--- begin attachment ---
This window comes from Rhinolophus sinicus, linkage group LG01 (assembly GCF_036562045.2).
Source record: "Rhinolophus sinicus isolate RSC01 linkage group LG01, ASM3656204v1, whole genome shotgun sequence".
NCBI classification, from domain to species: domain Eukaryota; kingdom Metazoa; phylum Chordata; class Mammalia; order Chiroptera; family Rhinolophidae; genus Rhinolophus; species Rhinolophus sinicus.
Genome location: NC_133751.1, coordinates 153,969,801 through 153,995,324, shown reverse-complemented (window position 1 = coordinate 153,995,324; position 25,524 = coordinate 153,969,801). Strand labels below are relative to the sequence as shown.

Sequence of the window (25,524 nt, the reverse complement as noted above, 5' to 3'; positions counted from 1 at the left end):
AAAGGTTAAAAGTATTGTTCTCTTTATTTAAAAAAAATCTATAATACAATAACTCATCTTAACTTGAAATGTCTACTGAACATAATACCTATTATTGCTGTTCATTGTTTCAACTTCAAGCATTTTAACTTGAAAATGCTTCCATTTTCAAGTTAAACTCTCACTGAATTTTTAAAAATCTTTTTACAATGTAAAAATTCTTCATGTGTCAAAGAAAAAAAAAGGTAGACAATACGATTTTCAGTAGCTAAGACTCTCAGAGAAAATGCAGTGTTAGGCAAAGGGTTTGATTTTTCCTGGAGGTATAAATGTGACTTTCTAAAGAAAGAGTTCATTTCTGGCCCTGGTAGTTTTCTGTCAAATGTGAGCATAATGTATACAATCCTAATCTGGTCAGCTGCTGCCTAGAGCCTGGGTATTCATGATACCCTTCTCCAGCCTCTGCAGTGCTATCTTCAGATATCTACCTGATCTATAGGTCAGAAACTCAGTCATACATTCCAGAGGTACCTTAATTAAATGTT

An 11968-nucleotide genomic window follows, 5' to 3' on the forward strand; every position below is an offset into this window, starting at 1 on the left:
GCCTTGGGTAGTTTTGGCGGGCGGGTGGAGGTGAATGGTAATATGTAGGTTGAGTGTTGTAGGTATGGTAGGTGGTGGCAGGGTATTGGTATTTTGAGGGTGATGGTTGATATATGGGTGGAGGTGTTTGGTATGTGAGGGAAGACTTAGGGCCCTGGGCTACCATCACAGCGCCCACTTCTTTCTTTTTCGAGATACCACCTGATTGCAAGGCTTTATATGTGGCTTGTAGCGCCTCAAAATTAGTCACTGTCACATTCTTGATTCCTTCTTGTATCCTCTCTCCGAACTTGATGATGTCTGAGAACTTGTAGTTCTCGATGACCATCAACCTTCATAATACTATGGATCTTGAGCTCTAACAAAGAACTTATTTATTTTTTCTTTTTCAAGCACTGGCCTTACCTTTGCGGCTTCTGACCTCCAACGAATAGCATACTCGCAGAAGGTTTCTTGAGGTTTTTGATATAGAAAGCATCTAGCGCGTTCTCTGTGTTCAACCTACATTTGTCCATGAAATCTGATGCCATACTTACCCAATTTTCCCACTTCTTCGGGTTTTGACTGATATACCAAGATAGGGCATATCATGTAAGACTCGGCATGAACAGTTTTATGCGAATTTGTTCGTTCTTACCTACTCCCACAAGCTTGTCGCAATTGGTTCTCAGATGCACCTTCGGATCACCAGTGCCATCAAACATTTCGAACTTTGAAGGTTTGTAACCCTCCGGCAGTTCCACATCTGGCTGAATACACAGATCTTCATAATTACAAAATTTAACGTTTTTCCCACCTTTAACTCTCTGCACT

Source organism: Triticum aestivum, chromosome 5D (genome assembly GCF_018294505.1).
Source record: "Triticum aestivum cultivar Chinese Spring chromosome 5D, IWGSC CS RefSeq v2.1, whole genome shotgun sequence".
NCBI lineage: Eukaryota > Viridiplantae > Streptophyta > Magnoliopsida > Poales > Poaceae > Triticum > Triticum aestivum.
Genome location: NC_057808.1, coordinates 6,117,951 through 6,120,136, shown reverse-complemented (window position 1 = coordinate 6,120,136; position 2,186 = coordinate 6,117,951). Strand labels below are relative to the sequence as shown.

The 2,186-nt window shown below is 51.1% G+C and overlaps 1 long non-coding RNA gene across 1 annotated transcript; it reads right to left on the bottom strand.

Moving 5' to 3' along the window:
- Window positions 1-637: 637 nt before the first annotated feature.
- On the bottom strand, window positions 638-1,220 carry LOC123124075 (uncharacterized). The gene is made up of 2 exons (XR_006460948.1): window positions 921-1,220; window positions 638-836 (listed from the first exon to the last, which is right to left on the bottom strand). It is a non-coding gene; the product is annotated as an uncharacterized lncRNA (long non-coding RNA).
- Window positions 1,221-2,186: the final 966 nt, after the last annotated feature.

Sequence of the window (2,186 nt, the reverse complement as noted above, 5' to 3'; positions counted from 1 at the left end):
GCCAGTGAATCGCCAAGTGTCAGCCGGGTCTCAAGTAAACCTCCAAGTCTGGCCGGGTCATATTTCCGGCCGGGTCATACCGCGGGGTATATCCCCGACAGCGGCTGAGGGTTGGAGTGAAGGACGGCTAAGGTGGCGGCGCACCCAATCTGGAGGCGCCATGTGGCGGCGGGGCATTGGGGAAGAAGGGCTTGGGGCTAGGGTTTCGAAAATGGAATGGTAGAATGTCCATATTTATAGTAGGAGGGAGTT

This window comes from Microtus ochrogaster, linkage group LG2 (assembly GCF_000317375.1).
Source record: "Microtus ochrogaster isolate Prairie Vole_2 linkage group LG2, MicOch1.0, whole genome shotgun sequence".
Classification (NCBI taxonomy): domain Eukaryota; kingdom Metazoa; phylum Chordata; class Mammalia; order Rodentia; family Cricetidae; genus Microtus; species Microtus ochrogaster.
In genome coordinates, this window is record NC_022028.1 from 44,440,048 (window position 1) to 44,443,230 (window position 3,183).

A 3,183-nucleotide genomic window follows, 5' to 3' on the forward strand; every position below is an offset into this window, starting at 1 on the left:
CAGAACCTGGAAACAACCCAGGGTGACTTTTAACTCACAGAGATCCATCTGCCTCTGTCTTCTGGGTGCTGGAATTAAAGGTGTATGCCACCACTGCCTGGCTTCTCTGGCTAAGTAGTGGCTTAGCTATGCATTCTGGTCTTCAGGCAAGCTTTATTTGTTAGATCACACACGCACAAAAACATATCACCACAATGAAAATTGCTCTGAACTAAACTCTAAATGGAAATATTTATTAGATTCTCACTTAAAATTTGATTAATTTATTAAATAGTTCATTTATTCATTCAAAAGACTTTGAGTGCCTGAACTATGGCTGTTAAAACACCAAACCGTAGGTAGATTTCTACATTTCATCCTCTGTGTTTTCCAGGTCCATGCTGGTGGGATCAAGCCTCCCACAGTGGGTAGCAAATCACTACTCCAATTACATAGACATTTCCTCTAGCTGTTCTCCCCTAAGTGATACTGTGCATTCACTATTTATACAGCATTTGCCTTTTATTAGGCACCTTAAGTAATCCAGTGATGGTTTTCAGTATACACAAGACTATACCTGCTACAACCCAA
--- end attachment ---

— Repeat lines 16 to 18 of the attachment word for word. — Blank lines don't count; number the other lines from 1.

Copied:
- On the bottom strand, window positions 638-1,220 carry LOC123124075 (uncharacterized). The gene is made up of 2 exons (XR_006460948.1): window positions 921-1,220; window positions 638-836 (listed from the first exon to the last, which is right to left on the bottom strand). It is a non-coding gene; the product is annotated as an uncharacterized lncRNA (long non-coding RNA).
- Window positions 1,221-2,186: the final 966 nt, after the last annotated feature.

Sequence of the window (2,186 nt, the reverse complement as noted above, 5' to 3'; positions counted from 1 at the left end):